Mapping the Earth and its societies has been the purpose of scientists for centuries. Initially, it was done through the exploration of the land and sea. People like Marco Polo, Amerigo Vespucci, and Ferdinand Magellan changed the way the general populace saw the world. It also provided an impetus to expand into unknown regions.
With the advancement in technology came different ways to analyze Earth. On top of satellites and space-based experiments, geospatial technologies are greatly utilized. For more information, here are 4 types of geospatial technologies and how they work.
What Are They?
Geospatial technologies are part of investing in space that doesn’t involve manned flight. Organizations like Space Capital utilize these products from what was already learned through older instruments. The arts of photographic interpretation and map-making have been accelerated. Today, geospatial technologies incorporate satellites, computers, and Big Data to provide a comprehensive look at Earth.
What It’s Used For?
Previously, this form of analysis was used by explorers and governments. The results determined the next courses of action for these expanding kingdoms. Today, geospatial technology is used for a diverse audience.
Universities, corporations, and other non-governmental organizations deploy these technologies to inform their respective decision-makers. They help determine ideas and movement behind industries, biodiversity, conservation, and humanitarian relief. Geospatial tools also help estimate what’s required for forest fire suppression and drought reduction.
1. Global Positioning System
The Global Positioning System (GPS) is the technology most familiar to the public. We have a form of this built into our vehicles or through our mobile devices. The GPS provides accurate directions from one location to another.
However, this geospatial technology didn’t start at the consumer level. It comprises a network of U.S. Department of Defense satellites. Together, they initially offered precise coordinates for military purposes. It wasn’t until the 1980s that the public was allowed to utilize the service. It didn’t become popular until the start of the 21st century.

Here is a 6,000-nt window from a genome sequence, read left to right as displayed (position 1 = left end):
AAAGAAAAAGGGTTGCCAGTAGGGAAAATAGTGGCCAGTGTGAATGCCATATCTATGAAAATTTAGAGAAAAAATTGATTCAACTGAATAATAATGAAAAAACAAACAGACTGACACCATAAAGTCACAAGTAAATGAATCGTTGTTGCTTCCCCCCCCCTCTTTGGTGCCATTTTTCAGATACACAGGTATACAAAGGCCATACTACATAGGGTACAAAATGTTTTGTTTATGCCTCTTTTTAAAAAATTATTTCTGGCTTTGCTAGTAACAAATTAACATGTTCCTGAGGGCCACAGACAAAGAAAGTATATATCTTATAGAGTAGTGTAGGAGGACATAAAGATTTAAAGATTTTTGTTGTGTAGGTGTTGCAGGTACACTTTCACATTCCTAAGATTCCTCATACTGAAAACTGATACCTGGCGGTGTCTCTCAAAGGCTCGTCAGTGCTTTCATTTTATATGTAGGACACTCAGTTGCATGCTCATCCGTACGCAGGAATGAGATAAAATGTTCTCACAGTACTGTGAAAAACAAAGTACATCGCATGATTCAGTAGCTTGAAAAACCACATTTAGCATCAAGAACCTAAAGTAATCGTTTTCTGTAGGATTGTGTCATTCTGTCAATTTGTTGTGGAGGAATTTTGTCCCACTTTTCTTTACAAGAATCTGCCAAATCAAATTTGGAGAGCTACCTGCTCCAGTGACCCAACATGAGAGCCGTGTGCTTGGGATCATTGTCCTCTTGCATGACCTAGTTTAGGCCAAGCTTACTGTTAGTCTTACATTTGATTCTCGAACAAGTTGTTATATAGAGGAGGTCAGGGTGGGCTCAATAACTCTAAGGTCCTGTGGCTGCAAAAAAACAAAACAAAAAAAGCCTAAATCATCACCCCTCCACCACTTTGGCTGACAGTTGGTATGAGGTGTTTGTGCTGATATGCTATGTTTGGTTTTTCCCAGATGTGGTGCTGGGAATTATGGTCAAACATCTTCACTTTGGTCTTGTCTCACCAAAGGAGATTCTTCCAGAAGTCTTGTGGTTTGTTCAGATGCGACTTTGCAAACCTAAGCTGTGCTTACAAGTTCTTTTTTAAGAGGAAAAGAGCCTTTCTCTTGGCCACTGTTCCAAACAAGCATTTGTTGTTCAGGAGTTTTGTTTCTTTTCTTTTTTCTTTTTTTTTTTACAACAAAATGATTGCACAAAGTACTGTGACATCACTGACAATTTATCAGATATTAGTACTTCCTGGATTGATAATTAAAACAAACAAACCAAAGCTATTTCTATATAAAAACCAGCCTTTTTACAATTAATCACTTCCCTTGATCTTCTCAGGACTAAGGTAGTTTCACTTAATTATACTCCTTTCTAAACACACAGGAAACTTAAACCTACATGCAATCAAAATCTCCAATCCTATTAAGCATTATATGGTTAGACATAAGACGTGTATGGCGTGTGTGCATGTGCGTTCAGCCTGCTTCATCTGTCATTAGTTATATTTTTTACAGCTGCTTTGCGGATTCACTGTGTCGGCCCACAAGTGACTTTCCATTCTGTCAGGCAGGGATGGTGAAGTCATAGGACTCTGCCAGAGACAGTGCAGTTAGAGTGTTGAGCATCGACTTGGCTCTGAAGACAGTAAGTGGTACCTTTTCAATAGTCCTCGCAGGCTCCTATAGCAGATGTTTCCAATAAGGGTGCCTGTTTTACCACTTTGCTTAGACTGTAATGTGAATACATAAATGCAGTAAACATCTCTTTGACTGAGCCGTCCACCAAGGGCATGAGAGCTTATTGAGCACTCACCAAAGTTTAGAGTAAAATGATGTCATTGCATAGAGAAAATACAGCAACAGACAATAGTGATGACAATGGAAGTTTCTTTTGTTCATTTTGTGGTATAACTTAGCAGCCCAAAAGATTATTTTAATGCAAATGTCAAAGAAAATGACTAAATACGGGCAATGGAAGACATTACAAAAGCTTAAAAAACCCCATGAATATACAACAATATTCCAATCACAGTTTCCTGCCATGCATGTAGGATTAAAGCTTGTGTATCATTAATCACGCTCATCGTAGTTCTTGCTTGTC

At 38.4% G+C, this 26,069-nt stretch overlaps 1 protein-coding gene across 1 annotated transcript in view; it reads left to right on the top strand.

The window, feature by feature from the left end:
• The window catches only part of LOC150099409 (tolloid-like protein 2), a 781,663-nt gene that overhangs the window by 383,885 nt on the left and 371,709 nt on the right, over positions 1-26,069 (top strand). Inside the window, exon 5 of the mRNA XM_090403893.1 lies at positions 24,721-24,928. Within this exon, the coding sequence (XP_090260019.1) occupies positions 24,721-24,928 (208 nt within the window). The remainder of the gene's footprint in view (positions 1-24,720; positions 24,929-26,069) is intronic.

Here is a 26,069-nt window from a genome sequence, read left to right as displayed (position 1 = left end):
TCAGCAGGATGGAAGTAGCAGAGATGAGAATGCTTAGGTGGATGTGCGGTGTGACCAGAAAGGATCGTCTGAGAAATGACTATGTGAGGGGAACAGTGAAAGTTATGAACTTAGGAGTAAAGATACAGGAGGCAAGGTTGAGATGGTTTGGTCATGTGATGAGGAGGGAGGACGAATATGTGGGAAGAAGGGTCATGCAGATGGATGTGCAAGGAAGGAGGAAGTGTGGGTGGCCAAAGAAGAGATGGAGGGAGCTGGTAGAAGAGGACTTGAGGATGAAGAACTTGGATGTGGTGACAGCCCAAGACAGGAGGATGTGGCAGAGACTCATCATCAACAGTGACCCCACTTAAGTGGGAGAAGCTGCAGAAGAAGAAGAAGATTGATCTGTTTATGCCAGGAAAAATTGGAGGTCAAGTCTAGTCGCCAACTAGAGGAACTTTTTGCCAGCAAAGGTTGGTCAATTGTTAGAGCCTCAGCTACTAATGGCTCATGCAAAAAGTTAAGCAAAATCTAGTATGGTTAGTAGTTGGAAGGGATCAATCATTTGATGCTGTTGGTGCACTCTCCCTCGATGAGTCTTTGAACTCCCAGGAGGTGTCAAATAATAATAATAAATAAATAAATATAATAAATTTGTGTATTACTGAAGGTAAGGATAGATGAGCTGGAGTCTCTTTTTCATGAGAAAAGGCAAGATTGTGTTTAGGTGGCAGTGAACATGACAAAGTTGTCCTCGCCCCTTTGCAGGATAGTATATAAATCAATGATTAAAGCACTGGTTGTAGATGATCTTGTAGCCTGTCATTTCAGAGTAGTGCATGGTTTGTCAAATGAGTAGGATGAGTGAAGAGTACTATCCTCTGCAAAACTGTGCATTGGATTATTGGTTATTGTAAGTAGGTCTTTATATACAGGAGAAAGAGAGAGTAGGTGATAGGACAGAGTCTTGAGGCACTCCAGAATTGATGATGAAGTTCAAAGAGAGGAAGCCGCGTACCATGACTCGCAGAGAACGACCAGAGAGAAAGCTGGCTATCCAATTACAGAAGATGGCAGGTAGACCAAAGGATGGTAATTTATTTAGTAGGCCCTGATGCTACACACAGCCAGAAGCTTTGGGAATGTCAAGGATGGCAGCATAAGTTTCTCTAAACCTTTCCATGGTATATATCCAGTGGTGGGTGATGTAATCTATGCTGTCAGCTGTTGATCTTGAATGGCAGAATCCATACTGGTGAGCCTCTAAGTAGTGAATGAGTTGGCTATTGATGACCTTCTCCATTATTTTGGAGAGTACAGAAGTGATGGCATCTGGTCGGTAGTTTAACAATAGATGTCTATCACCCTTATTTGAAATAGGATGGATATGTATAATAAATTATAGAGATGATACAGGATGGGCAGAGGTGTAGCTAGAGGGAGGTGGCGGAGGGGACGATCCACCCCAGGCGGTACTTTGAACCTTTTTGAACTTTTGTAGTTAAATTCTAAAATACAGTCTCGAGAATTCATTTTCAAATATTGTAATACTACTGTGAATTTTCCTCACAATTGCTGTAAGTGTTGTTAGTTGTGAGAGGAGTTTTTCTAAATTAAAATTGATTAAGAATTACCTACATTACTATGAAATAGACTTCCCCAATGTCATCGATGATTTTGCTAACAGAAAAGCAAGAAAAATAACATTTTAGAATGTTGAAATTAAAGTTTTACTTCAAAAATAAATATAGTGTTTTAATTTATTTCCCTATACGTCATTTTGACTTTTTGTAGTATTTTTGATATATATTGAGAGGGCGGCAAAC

2. Geographic Information Systems
A geographic information system (GIS) is comprised of computer applications that map and analyze data. The specific areas referenced on Earth’s surface are part of more comprehensive geospatial data. Though it seems to relay unrelated analyses of various regions, a GIS creates material that shows how conditions in one area directly affect another.
Over the last decades, the tool has been used to determine clusters of toxin-connected disease, sub-optimal water access, and deforestation. Cartographic software and data could be incorporated to display this information through maps and charts.
3. Remote Sensing
Remote sensing comes from the imagery and data collected through satellite photography and sensor platforms attached to aircraft. It acquires information without physical contact with an object like land or water. The result is statistics on various natural and human occurrences.
These sensors are either passive or active. The former respond to natural stimuli like energy reflected from the Earth’s surface. Conversely, active sensors collect data about the planet through tasks built into its programming. As an example, a sensor measures the time it takes a laser aimed at Earth’s surface to reflect on the sensor mechanism.
4. Internet Mapping Technologies
Internet mapping technologies are similar to GPS. Once used exclusively by scientists and the military, this is now available for public consumption. There are several applications on the internet that allow you to view geospatial data. In other words, there’s no longer a need to understand complex computer programs to view the material.
The benefit of internet mapping technologies is they go beyond simple cartography. Users have the power to view not only a street but a 360-degree view of the homes and restaurants in the area. These images are continually updated through satellite imagery as well as via aircraft and land vehicles.
Needless to say, a lot has changed since Ferdinand Magellan mapped a Pacific Ocean path to the East Indies. With the inception of geospatial technologies, everyone has an opportunity to see Earth in a different light. Be it from space, through sensors, or while driving to a certain location.
Furthermore, the data compiled by these geospatial technologies has made us closer. We can see the beauty of Earth along with its many problems. In the end, it gives us time to pause and figure out how to make the planet a better place to live.